Where am I going with this? Well, if Pharrell ever comes knocking on my door, I’ll tell him this is my official list of what makes me happy (for now).
(My) Happiness is…
1. Coming downstairs in the morning to find that hubster has done the packed lunches.
2. The stunning coastline drive to my house.
3. Grabbing a 15 minute breather with a cup of tea (and cake) after non-stop chores before heading out again for the school run.
4. The squeals of “Mama!” from my baby as she runs down her kindergarten corridor towards me smiling.
5. Coming across a film that is such a gem, it leaves its mark on me, becoming an ‘old friend’ I go to when I need comfort (About Time and Something’s Gotta Give are up there).
6. Pulling warm cake out of the oven on a rainy afternoon.
7. Finally figuring out who sings a particular song (We are People or Home recently for me.)
8. Yoga at Golden Bay under blue skies and palm trees.
9. The sight of my kids going nuts in the lounge dancing to my Spotify playlist.
10. Watching Musical M effortlessly dive into a pool, remembering how at that age I was too terrified to even get in.
11. Coffee with girlfriends.
12. Melting under a long hot shower after a long blissful run and sinking onto the sofa afterwards for trashy TV.
13. Hubster paying me a compliment (about whatever…not fussy…after 17 years together, I’ll take anything).
14. Discovering I can do something I never thought I could do.
15. An afternoon of board games to a soundtrack of old school tunes (making Bowie/U2/Beatles/Wonder fans out of the kids).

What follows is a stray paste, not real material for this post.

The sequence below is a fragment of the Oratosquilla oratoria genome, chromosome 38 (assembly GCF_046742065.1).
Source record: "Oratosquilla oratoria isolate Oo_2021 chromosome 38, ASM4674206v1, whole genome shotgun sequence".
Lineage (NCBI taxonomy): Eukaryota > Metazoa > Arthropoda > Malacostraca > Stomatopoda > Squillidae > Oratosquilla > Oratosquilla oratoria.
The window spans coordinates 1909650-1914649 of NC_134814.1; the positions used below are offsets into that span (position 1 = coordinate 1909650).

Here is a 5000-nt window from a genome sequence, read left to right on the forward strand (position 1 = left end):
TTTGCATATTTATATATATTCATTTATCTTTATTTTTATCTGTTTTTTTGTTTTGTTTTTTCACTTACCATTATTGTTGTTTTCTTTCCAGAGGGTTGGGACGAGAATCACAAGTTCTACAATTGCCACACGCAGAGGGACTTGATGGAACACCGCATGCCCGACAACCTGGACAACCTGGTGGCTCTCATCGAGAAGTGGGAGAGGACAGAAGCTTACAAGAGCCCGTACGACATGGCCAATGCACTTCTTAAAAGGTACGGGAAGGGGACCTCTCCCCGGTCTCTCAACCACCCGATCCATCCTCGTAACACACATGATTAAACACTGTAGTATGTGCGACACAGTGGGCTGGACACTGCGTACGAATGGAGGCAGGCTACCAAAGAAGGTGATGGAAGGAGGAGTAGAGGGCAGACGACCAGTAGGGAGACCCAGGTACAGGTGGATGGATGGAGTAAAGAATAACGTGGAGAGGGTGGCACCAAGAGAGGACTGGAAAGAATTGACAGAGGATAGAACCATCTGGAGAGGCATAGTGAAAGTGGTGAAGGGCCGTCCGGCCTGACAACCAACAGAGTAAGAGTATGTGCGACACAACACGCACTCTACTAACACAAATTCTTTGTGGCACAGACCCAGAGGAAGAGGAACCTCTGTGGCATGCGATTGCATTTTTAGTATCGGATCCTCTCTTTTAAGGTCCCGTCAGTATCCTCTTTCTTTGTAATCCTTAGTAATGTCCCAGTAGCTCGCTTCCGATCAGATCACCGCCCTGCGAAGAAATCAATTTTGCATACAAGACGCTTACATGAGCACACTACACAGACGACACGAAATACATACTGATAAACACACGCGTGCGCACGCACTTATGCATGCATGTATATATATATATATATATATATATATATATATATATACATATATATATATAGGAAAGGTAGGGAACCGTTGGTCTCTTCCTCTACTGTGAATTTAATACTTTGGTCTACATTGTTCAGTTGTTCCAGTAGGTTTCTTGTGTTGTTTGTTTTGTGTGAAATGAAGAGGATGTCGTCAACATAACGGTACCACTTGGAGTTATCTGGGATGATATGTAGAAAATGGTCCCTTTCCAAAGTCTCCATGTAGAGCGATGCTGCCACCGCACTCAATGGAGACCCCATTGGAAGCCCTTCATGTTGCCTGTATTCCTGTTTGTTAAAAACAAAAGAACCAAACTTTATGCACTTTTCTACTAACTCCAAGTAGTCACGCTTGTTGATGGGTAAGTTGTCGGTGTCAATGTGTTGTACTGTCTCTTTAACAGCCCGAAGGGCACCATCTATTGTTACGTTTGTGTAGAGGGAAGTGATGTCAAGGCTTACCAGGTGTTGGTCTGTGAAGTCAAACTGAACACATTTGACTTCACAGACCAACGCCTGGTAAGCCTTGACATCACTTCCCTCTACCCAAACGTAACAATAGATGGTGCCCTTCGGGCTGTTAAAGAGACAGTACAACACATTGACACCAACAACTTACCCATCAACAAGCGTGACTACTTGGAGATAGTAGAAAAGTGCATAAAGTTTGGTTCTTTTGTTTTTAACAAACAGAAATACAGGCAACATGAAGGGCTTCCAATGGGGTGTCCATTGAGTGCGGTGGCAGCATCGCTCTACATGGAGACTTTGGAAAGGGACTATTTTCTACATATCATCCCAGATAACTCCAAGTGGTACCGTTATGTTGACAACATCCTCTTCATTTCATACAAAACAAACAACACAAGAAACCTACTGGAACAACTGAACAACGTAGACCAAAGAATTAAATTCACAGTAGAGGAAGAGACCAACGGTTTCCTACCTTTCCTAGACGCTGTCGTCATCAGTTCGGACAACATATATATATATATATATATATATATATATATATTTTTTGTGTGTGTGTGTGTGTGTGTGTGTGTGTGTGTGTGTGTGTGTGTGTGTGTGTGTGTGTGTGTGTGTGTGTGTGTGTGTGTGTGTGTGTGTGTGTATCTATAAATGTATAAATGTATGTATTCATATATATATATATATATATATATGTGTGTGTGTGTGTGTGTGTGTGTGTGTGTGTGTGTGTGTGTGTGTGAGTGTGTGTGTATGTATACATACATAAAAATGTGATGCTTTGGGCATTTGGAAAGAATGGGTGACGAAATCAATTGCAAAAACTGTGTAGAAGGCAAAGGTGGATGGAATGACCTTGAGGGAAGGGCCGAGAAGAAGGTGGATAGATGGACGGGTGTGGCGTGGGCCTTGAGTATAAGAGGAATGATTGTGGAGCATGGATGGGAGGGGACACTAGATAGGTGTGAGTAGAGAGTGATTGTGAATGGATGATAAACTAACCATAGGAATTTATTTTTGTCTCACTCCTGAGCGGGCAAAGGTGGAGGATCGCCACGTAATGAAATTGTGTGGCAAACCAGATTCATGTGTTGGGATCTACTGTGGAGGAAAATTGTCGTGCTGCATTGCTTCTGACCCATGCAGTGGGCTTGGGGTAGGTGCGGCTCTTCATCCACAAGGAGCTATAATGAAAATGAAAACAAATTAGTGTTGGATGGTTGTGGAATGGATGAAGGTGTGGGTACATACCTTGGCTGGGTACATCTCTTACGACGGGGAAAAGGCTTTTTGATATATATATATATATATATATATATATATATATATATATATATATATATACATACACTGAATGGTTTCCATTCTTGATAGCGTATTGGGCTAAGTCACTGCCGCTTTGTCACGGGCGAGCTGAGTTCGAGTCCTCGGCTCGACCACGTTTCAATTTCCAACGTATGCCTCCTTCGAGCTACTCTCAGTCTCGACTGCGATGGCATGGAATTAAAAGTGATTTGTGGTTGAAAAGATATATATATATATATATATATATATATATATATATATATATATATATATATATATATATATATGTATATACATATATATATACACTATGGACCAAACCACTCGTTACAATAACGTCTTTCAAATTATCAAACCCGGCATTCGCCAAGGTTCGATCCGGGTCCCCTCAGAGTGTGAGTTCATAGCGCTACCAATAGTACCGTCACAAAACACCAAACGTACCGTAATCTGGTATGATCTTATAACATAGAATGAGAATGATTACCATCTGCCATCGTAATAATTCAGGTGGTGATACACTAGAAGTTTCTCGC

16. Coffee with myself.
17. Rushing through homework and dinner on auto pilot only to remember the next day is a holiday which equals no school which equals movie night.
18. Movie night!
19. Stopping after school at a beach café to grab a drink in the sun while the kids collect shells.
20. Wine…and the sound of the cork popping and the wonderful glug glug of the first pour.
21. Conquering a life-long fear.
22. Hearing my daughter sing and knowing, beyond natural maternal bias, that she really has got something.
23. Having a friend who would actually leave her house at night, get in the car and come over to mine with a bottle of wine if I said I had none in the house. 🙂
24. Home-made ice cream…see Hubster smile!
25. A beach-side restaurant finally opening a minute’s walk from our house where we can laze over Sunday lunch and let the kids literally step out the back onto the sand while we both have a coffee and a chat.
26. Meeting two cool chikitas, one whom I first met years ago but never actually got to know, the other whom I met quite randomly just a year ago – and knowing they will both be in my life forever.
27. Realising the best things happen when you’re least expecting them.
28. Hubster returning safe and sound from business trips.
29. The sound of my kids laughing. OF COURSE.
30. Launching a blog that has led me to discover the most heart-warming, surprising, affirming things about myself and others that I never expected.
This is my truth. These are what make me happy. So I’m clapping my hands, like Mr Williams said.